Over the last 10 years we have take over 200 people sailing, 12 were Sea Scouts and we have taken crew on multiple off-shore trips. One lady has sailed in 7 countries and two male crew have sailed over 4,000 nm including Puerto Rico to Bermuda to Canada and Miami to St Thomas, one of them transited the Panama Canal with us recently. Another is about to do a Pacific crossing with us.
The biggest problem with crew is that they fail to realize that there is a lot of boat work/yard work to go with the sailing part. One 27-yr-old crew quit when we went into the yard to make rigging repairs before an off-shore trip and he was asked to do as much work per day as my 60-yr-old wife.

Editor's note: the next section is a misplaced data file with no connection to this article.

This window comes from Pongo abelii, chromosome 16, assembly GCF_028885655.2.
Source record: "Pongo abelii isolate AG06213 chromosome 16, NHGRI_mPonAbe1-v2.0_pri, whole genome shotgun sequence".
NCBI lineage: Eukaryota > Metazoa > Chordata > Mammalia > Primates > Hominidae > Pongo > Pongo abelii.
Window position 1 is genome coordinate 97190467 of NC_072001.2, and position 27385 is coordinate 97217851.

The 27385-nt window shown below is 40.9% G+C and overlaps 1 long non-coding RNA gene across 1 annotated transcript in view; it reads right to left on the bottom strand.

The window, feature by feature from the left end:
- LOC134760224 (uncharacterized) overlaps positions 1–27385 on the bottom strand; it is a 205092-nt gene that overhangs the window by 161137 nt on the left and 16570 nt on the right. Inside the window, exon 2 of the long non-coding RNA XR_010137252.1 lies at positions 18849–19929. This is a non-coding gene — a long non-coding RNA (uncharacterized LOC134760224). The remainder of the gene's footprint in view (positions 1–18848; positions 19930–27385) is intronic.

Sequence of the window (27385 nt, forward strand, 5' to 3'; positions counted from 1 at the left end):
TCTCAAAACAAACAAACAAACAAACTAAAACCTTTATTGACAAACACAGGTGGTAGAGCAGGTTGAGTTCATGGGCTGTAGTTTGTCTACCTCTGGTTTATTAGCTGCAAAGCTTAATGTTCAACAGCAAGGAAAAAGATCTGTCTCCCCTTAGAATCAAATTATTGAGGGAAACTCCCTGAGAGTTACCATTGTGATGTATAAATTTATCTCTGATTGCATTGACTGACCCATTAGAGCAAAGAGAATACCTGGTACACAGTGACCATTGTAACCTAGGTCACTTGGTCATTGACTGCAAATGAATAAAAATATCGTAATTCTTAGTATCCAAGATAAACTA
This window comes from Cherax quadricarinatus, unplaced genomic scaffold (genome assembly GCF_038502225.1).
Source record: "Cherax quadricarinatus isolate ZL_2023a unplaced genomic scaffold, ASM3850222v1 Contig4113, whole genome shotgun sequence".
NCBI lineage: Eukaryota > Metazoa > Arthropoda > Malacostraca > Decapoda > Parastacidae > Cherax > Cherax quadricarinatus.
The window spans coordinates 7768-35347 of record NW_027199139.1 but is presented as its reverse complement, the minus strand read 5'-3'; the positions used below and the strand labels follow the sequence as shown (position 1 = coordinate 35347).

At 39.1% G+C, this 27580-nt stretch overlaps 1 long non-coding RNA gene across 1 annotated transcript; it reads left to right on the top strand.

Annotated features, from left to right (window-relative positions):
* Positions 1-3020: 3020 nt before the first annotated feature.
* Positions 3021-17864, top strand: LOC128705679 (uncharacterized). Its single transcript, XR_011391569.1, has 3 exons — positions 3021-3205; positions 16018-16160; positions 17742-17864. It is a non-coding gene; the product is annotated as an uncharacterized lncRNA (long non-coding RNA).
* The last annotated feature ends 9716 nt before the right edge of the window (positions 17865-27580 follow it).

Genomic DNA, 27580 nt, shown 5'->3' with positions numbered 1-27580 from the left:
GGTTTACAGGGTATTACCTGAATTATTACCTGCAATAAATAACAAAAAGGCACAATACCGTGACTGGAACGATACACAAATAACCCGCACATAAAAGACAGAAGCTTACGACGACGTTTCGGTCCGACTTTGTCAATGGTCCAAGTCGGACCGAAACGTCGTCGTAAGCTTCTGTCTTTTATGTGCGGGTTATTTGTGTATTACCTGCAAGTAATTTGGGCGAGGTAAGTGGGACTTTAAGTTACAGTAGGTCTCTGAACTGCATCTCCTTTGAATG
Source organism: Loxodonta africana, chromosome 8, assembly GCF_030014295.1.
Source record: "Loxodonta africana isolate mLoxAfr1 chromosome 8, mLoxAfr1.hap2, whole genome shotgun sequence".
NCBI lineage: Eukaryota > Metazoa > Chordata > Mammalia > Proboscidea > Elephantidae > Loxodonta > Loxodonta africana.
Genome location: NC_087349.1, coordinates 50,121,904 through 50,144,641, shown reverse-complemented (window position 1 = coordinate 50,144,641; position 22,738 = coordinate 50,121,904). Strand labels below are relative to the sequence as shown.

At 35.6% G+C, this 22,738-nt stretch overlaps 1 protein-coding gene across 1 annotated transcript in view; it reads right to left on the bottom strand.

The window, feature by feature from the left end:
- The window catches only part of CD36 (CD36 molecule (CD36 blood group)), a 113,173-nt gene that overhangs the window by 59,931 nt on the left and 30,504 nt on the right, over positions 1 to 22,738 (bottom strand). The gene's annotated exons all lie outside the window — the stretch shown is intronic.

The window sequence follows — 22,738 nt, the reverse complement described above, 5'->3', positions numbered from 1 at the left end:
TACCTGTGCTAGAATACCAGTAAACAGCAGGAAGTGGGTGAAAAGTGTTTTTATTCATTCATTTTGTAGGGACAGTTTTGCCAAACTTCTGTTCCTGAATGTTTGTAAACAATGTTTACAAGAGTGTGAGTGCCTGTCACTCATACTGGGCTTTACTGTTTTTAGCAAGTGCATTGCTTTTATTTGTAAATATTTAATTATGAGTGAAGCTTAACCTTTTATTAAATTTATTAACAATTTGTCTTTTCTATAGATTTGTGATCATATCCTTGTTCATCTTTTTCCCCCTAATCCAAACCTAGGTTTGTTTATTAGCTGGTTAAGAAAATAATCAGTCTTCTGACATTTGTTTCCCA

Another quit after a hard 7 day off-shore passage and he discovered he was nowhere as tough as my wife.
The lady who sailed in 7 countries, US, Bahamas, England, France, Trinidad, Grenada and Virgin Isles earned those trips by turning up spontaneously one day to help when she discovered I had 8 hours of engine work to do. She and her husband know that they can join the boat anywhere in the world and sail for a few weeks as welcome guests.
My best advice is to take US Sailing courses at a local club. My own club Coconut Grove Sailing Club
in Miami provides lessons up to Bare Boat Cruising and rents boats to successful candidates from sunfish to a Beneteau 30 at 50% of commercial rates . Once the club members realize that you are a contributor then crewing opportunities abound. ASA courses are technically equivalent but taking lessons at a US Sailing affiliated club potentially carries the benefit of crewing for club members. CGSC has a yearly trip to the Bahamas on which new members can crew.
Sailing is lots of fun but it is not a game and you should learn properly. We know far more scared wives than competent men.
Good luck Phil & Nell